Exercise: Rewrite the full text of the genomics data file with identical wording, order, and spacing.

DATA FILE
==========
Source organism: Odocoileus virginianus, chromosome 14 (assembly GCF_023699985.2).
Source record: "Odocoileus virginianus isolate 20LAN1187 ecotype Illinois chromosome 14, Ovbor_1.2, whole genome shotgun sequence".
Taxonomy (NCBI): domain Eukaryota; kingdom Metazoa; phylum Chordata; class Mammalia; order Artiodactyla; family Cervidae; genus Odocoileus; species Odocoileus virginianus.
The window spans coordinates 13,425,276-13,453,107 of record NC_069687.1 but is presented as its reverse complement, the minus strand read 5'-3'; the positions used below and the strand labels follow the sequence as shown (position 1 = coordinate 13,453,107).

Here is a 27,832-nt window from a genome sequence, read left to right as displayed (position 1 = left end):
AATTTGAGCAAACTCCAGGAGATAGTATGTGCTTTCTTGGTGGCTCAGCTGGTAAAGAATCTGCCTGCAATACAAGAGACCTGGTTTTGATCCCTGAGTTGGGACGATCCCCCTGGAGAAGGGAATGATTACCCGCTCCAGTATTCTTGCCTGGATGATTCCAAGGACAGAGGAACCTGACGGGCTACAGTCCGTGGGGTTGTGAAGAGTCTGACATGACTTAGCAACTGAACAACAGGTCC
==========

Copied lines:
Source organism: Odocoileus virginianus, chromosome 14 (assembly GCF_023699985.2).
Source record: "Odocoileus virginianus isolate 20LAN1187 ecotype Illinois chromosome 14, Ovbor_1.2, whole genome shotgun sequence".
Taxonomy (NCBI): domain Eukaryota; kingdom Metazoa; phylum Chordata; class Mammalia; order Artiodactyla; family Cervidae; genus Odocoileus; species Odocoileus virginianus.
The window spans coordinates 13,425,276-13,453,107 of record NC_069687.1 but is presented as its reverse complement, the minus strand read 5'-3'; the positions used below and the strand labels follow the sequence as shown (position 1 = coordinate 13,453,107).

Here is a 27,832-nt window from a genome sequence, read left to right as displayed (position 1 = left end):
AATTTGAGCAAACTCCAGGAGATAGTATGTGCTTTCTTGGTGGCTCAGCTGGTAAAGAATCTGCCTGCAATACAAGAGACCTGGTTTTGATCCCTGAGTTGGGACGATCCCCCTGGAGAAGGGAATGATTACCCGCTCCAGTATTCTTGCCTGGATGATTCCAAGGACAGAGGAACCTGACGGGCTACAGTCCGTGGGGTTGTGAAGAGTCTGACATGACTTAGCAACTGAACAACAGGTCC